John Guidubaldi (1980) concluded a special issue of the School Psychology Review
with the following statement:
We are beginning to recognise the impact of pervasive family disruption on a wide range of children's school behaviours. We are
becoming uncomfortably aware that the increasing divorce rate isn't just a passing fad or a temporary artefact of the post World War II baby boom. Most importantly, we are beginning to understand that
the growing lack of commitment to child rearing may be one of the most significant societal changes in our lifetimes.
Seven years later in an
issue of the American Psychologist U.S. Secretary of Education, William J. Bennett
(1987) cited continuing evidence of socialisation failure After describing massive expansion of federal spending during the 1960's and 1970's to improve the well being of American children, Bennett asks, “How did American children fare
during those 20 years of unparalleled financial commitment?” He then reported that the birth–rate for uned teenagers rose 200%, the rate of homicide among young people more than doubled, juvenile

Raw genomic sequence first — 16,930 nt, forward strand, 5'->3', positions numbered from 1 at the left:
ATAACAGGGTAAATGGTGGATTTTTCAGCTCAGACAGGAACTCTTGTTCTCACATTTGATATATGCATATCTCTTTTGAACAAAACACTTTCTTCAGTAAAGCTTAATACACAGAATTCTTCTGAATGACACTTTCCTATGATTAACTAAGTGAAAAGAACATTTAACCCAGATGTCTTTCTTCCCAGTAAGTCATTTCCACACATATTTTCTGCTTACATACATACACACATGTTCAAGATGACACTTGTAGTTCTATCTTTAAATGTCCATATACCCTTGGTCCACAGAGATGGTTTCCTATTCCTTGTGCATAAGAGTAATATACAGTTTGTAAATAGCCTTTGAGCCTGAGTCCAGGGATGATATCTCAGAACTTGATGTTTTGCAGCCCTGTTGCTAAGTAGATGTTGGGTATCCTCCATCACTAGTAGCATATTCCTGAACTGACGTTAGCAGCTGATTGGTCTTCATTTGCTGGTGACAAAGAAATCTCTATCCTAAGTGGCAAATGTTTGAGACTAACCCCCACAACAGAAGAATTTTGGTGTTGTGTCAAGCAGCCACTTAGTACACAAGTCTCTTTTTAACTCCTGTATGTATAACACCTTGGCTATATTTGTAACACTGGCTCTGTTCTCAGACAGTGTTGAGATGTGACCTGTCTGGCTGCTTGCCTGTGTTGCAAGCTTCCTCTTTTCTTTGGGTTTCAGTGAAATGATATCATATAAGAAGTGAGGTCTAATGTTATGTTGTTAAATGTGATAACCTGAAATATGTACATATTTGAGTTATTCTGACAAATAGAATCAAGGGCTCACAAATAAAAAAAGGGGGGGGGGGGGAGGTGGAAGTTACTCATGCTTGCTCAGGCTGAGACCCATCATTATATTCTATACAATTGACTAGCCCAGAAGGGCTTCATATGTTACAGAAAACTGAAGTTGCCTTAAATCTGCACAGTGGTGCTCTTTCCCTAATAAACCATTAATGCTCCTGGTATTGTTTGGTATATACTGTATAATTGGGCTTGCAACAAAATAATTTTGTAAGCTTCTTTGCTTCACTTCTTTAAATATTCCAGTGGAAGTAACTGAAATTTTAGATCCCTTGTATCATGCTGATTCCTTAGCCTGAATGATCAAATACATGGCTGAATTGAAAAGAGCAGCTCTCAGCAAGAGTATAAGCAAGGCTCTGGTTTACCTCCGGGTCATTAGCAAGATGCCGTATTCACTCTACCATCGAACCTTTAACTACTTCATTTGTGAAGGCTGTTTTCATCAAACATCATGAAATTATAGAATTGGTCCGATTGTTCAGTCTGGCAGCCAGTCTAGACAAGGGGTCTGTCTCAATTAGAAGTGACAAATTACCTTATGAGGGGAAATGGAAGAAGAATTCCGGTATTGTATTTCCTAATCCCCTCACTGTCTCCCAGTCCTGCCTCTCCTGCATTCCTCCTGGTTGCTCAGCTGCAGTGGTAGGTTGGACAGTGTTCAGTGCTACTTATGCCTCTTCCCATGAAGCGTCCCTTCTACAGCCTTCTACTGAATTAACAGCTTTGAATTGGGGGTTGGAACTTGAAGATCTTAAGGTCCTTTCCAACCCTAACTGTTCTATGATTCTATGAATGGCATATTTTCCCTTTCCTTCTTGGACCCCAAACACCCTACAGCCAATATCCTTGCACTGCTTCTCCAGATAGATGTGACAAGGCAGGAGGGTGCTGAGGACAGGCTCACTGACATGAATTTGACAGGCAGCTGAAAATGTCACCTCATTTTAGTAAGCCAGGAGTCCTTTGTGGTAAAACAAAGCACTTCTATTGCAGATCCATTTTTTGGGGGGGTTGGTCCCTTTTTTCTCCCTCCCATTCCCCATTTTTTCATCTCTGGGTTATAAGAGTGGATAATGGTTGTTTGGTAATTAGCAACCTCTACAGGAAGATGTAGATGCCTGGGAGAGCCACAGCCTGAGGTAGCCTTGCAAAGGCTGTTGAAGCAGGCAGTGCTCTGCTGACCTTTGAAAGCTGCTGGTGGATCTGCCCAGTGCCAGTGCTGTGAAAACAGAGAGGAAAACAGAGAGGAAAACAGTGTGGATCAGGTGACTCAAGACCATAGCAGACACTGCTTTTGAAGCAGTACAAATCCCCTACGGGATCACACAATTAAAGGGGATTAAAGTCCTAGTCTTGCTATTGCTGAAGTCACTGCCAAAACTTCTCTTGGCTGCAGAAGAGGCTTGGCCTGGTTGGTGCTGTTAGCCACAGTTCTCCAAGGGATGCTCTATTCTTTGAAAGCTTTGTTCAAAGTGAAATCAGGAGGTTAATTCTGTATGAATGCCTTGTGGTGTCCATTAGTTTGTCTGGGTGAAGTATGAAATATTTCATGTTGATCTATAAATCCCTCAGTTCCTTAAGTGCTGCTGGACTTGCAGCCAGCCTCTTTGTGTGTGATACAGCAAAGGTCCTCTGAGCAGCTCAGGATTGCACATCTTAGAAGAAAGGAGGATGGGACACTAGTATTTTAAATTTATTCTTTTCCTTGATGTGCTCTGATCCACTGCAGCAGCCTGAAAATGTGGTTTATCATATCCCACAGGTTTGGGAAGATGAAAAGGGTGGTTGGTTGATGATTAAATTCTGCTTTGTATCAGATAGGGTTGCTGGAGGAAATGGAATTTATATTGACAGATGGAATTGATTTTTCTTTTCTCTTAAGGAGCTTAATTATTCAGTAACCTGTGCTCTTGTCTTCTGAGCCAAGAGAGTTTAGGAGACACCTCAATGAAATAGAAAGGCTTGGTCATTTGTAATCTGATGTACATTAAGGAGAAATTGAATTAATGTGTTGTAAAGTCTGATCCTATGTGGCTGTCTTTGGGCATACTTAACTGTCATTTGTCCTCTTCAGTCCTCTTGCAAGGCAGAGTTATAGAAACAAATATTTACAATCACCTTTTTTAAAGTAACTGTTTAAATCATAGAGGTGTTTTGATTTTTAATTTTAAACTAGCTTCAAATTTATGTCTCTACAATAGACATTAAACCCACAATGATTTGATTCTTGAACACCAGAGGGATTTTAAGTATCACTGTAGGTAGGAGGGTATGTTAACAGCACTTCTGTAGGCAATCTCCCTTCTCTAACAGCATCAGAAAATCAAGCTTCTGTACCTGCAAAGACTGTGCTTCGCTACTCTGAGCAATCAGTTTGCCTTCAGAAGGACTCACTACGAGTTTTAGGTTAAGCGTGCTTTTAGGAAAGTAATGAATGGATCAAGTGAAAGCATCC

arrests more than doubled, and that there was no way to even estimate the proliferation of drug use. Bennett concluded that the absence of fathers was a
likely cause of these juvenile problems.
Guidubaldi J (1980). The Status Report Extended: Further Elaboration's The American Family. School
Psychology Review. 9(4): 378-370
Bennett W. J (1987). The Role of The Family In The Nurture and Protection of The Young. American
Psychologist. 42: 246-250. See also;
P. R., & Booth A (1991). The Consequences of Divorce for Attitudes Toward Divorce and Gender
Roles. Journal of Family Issues 12: 306-322.
Amato P. R (1996). Explaining the Intergenerational Transmission
of Divorce. Journal of Marriage and the Family 58: 628-640.
A. J., Kiernan K. E., & Chase-Lansdale P. L (1995).
Parental Divorce in Childhood and Demographic Outcomes in Young Adulthood. Demography. 32: 299-318.